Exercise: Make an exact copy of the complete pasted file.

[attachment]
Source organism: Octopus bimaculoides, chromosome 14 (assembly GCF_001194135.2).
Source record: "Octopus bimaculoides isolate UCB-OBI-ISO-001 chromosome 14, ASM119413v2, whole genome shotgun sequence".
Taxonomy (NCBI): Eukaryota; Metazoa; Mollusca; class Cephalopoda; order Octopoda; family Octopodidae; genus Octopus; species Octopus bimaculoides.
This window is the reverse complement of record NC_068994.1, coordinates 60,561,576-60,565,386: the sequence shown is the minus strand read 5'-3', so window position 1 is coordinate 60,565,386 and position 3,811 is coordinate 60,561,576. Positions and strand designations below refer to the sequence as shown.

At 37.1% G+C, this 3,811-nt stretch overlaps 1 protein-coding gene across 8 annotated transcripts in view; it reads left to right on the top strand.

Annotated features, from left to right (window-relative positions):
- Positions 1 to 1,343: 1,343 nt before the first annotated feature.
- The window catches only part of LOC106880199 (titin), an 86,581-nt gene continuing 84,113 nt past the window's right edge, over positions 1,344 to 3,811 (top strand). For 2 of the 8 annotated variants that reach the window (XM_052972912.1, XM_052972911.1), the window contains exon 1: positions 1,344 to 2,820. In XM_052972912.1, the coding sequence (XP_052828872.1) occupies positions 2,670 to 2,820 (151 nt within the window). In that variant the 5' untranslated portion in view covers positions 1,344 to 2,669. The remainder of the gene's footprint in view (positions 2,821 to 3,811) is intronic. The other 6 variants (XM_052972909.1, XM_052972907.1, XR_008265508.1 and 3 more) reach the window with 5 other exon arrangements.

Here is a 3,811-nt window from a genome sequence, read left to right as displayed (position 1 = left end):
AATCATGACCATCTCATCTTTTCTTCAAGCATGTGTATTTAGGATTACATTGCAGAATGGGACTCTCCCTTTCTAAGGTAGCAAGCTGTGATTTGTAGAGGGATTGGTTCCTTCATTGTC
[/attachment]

Source organism: Octopus bimaculoides, chromosome 14 (assembly GCF_001194135.2).
Source record: "Octopus bimaculoides isolate UCB-OBI-ISO-001 chromosome 14, ASM119413v2, whole genome shotgun sequence".
Taxonomy (NCBI): Eukaryota; Metazoa; Mollusca; class Cephalopoda; order Octopoda; family Octopodidae; genus Octopus; species Octopus bimaculoides.
This window is the reverse complement of record NC_068994.1, coordinates 60,561,576-60,565,386: the sequence shown is the minus strand read 5'-3', so window position 1 is coordinate 60,565,386 and position 3,811 is coordinate 60,561,576. Positions and strand designations below refer to the sequence as shown.

At 37.1% G+C, this 3,811-nt stretch overlaps 1 protein-coding gene across 8 annotated transcripts in view; it reads left to right on the top strand.

Annotated features, from left to right (window-relative positions):
- Positions 1 to 1,343: 1,343 nt before the first annotated feature.
- The window catches only part of LOC106880199 (titin), an 86,581-nt gene continuing 84,113 nt past the window's right edge, over positions 1,344 to 3,811 (top strand). For 2 of the 8 annotated variants that reach the window (XM_052972912.1, XM_052972911.1), the window contains exon 1: positions 1,344 to 2,820. In XM_052972912.1, the coding sequence (XP_052828872.1) occupies positions 2,670 to 2,820 (151 nt within the window). In that variant the 5' untranslated portion in view covers positions 1,344 to 2,669. The remainder of the gene's footprint in view (positions 2,821 to 3,811) is intronic. The other 6 variants (XM_052972909.1, XM_052972907.1, XR_008265508.1 and 3 more) reach the window with 5 other exon arrangements.

Here is a 3,811-nt window from a genome sequence, read left to right as displayed (position 1 = left end):
AATCATGACCATCTCATCTTTTCTTCAAGCATGTGTATTTAGGATTACATTGCAGAATGGGACTCTCCCTTTCTAAGGTAGCAAGCTGTGATTTGTAGAGGGATTGGTTCCTTCATTGTC